On the other hand, I love the walk down to and around the old St Teilo’s Churchyard and you cannot get away from the M4 traffic in this place. I find I “filter out” a lot of the sound from the road and just listen to the birds that can easily pierce the sound of the cars and trucks. The sound recorder does not ignore the traffic of course, but, as I do it subconsciously on location, I feel justified in filtering out some (but not all) of the background road sounds when editing.
StillWalks Works for Me – I tend to use them when I need to take a few minutes out of the working day, relax and focus my mind on something other than work. I also use them at times of stress – this is often when waiting for an approaching event such as a meeting. I use them occasionally at the end of the day too, when I need to wind down before going to sleep.
On the Move – If I am on the move and, therefore, watching a StillWalk on my iPhone, the screen may be small but with headphones plugged in and the video filling the screen, I find I easily “move” into the space of the StillWalk. At all times of viewing on a computer screen, I would always watch the StillWalk in full screen mode and I try to prompt others to do this. Not only do you see more, but full screen view also prevents many other distractions and helps promote your relaxation and enjoyment of the StillWalk.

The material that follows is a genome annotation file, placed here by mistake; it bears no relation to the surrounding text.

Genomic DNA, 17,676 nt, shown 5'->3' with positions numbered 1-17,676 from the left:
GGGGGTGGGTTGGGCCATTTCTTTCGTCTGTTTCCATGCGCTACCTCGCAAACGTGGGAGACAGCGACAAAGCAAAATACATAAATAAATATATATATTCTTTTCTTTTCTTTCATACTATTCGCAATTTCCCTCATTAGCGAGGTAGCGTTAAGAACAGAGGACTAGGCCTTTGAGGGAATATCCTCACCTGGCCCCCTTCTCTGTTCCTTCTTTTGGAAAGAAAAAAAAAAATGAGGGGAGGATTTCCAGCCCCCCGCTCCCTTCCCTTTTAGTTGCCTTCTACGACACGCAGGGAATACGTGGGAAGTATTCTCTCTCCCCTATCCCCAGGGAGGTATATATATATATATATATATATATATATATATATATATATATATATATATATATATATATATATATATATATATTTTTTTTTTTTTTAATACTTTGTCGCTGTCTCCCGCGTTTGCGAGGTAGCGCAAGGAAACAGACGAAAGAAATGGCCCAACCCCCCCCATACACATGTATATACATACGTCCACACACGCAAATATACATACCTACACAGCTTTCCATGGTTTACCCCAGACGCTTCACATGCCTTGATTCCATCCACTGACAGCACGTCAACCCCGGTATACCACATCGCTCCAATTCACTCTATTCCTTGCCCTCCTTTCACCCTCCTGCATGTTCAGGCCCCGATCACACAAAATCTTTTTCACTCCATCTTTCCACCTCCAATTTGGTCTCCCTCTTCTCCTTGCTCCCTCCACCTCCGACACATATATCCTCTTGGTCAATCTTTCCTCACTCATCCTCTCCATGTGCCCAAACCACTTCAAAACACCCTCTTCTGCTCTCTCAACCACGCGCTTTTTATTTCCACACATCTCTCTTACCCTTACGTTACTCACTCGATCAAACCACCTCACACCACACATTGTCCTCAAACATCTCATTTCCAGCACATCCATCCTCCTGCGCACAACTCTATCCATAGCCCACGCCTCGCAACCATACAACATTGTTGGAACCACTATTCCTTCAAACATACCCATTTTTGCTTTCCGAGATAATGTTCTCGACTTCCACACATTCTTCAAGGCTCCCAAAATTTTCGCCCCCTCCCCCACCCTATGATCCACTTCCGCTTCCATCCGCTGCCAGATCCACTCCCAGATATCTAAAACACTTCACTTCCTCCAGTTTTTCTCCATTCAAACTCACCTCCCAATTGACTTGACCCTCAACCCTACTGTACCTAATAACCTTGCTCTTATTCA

Still Watching . . . I may have to add one of the latest StillWalks to my favourites list – Moss Wood Walk in the Autumn Walks. This is from Gnoll Park in Neath, South Wales and I have just watched full screen in full HD . . .
Week 6 – Marshwood Birds – Anyone interested in following my weekly recording and photos from this project can find the recordings on SoundCloud and the images on Flickr.